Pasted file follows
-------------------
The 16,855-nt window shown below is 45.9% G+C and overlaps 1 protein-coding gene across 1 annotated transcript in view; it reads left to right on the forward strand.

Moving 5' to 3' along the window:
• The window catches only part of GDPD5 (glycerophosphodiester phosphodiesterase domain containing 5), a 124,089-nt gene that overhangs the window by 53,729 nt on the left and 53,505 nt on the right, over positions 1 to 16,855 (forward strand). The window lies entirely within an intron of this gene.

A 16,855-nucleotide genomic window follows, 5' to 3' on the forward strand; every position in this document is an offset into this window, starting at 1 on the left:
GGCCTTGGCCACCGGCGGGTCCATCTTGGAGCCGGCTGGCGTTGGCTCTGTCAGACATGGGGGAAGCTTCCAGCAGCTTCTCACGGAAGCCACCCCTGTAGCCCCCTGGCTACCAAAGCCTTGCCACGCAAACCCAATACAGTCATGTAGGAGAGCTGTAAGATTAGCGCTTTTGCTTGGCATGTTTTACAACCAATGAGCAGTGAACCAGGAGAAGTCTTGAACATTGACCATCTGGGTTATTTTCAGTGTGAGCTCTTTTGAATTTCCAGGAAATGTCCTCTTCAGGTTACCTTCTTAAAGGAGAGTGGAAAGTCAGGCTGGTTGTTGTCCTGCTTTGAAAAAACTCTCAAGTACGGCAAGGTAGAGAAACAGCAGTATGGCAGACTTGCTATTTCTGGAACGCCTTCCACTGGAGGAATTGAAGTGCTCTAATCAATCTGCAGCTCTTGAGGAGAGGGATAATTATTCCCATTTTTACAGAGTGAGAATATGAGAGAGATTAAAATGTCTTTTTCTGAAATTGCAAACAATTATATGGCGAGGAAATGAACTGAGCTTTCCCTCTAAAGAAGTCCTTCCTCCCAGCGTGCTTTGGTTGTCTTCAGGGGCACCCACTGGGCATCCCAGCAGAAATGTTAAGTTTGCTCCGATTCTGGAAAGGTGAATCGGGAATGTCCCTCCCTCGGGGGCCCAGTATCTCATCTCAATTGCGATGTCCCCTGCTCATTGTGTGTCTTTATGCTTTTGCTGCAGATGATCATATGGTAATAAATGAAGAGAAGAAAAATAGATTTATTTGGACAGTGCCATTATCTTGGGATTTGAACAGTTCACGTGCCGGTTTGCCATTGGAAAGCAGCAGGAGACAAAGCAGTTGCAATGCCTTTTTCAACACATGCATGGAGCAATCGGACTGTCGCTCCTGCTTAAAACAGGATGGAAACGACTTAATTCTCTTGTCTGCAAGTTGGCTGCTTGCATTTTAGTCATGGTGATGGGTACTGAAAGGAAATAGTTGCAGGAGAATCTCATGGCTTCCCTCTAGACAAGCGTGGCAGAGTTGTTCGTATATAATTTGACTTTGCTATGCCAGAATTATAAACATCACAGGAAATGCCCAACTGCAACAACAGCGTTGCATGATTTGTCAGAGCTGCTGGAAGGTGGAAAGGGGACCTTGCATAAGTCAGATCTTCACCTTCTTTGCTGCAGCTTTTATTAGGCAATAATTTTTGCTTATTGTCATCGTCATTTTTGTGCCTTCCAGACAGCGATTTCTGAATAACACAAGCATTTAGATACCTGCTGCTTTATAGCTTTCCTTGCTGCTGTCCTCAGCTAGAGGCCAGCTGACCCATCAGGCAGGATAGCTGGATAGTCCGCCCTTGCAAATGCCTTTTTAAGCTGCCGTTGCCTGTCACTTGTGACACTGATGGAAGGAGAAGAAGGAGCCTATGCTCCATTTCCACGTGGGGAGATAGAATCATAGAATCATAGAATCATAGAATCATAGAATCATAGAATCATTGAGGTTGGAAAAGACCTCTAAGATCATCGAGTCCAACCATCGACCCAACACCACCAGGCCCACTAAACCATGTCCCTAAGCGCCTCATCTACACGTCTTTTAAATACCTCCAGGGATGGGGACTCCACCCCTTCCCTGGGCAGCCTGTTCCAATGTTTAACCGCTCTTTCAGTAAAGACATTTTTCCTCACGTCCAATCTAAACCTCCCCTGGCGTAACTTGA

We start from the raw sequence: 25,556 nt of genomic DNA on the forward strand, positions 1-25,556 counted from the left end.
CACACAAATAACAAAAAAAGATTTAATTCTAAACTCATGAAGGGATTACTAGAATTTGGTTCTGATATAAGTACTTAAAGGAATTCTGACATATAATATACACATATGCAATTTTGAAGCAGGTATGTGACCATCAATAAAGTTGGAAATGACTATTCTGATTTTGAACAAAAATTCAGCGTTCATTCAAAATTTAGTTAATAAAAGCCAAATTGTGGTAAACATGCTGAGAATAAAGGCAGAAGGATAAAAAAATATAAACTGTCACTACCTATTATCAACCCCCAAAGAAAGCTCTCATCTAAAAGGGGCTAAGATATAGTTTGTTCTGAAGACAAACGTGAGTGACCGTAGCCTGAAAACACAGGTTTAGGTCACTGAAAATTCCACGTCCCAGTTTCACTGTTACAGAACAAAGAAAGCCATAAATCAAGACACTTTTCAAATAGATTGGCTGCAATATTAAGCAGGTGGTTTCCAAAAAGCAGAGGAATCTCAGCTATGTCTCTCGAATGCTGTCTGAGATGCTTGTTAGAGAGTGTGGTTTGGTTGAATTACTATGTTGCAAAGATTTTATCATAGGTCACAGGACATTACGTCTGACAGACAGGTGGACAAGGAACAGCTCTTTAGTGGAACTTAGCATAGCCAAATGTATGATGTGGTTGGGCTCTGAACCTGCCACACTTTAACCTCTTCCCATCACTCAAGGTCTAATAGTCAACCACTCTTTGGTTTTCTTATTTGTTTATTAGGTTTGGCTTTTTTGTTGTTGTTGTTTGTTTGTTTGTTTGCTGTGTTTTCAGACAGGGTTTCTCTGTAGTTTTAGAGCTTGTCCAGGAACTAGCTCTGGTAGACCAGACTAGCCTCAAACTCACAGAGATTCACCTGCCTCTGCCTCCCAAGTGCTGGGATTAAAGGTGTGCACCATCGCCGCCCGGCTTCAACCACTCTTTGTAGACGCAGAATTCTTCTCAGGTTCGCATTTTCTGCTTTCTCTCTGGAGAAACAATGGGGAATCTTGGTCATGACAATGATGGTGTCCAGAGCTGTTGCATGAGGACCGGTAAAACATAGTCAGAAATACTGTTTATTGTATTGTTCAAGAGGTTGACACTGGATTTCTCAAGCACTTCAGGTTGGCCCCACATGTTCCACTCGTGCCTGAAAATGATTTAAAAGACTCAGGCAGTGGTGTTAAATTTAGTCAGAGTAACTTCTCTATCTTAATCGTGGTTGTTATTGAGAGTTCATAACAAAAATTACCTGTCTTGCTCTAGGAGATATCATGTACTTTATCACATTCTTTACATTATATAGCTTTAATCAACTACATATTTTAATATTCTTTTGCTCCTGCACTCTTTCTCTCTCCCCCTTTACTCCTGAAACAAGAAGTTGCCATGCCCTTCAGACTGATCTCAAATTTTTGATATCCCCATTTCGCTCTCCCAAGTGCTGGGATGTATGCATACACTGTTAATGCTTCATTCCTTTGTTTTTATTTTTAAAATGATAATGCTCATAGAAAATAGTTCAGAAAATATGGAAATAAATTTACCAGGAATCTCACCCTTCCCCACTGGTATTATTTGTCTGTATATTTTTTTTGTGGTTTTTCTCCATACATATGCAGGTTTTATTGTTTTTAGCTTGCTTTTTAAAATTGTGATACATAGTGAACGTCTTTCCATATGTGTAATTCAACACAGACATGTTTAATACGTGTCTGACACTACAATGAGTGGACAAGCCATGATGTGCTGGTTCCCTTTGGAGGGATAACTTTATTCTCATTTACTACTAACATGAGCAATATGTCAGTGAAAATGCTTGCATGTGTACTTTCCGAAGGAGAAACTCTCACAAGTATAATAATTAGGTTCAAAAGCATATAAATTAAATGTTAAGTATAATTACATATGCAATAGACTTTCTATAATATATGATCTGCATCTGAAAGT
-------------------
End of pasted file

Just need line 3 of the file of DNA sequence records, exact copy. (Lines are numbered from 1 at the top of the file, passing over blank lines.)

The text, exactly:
• The window catches only part of GDPD5 (glycerophosphodiester phosphodiesterase domain containing 5), a 124,089-nt gene that overhangs the window by 53,729 nt on the left and 53,505 nt on the right, over positions 1 to 16,855 (forward strand). The window lies entirely within an intron of this gene.